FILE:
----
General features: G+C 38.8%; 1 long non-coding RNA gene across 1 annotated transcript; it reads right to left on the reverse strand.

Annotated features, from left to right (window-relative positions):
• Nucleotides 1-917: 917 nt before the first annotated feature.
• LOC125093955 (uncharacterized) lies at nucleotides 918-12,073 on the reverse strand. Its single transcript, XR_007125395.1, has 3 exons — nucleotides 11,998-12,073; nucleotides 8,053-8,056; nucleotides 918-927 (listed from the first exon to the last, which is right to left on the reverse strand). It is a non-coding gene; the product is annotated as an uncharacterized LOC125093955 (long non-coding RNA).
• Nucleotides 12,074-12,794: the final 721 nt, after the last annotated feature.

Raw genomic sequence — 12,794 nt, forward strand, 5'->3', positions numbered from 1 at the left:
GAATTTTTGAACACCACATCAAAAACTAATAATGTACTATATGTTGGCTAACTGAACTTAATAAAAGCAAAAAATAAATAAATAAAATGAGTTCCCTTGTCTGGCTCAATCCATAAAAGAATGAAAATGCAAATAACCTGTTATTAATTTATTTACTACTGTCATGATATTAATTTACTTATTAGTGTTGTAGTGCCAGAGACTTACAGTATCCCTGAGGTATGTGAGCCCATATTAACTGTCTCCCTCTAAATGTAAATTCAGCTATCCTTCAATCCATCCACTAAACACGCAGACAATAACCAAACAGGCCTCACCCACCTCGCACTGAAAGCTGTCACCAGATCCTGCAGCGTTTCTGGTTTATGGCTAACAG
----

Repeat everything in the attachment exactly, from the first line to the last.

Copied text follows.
General features: G+C 38.8%; 1 long non-coding RNA gene across 1 annotated transcript; it reads right to left on the reverse strand.

Annotated features, from left to right (window-relative positions):
• Nucleotides 1-917: 917 nt before the first annotated feature.
• LOC125093955 (uncharacterized) lies at nucleotides 918-12,073 on the reverse strand. Its single transcript, XR_007125395.1, has 3 exons — nucleotides 11,998-12,073; nucleotides 8,053-8,056; nucleotides 918-927 (listed from the first exon to the last, which is right to left on the reverse strand). It is a non-coding gene; the product is annotated as an uncharacterized LOC125093955 (long non-coding RNA).
• Nucleotides 12,074-12,794: the final 721 nt, after the last annotated feature.

Raw genomic sequence — 12,794 nt, forward strand, 5'->3', positions numbered from 1 at the left:
GAATTTTTGAACACCACATCAAAAACTAATAATGTACTATATGTTGGCTAACTGAACTTAATAAAAGCAAAAAATAAATAAATAAAATGAGTTCCCTTGTCTGGCTCAATCCATAAAAGAATGAAAATGCAAATAACCTGTTATTAATTTATTTACTACTGTCATGATATTAATTTACTTATTAGTGTTGTAGTGCCAGAGACTTACAGTATCCCTGAGGTATGTGAGCCCATATTAACTGTCTCCCTCTAAATGTAAATTCAGCTATCCTTCAATCCATCCACTAAACACGCAGACAATAACCAAACAGGCCTCACCCACCTCGCACTGAAAGCTGTCACCAGATCCTGCAGCGTTTCTGGTTTATGGCTAACAG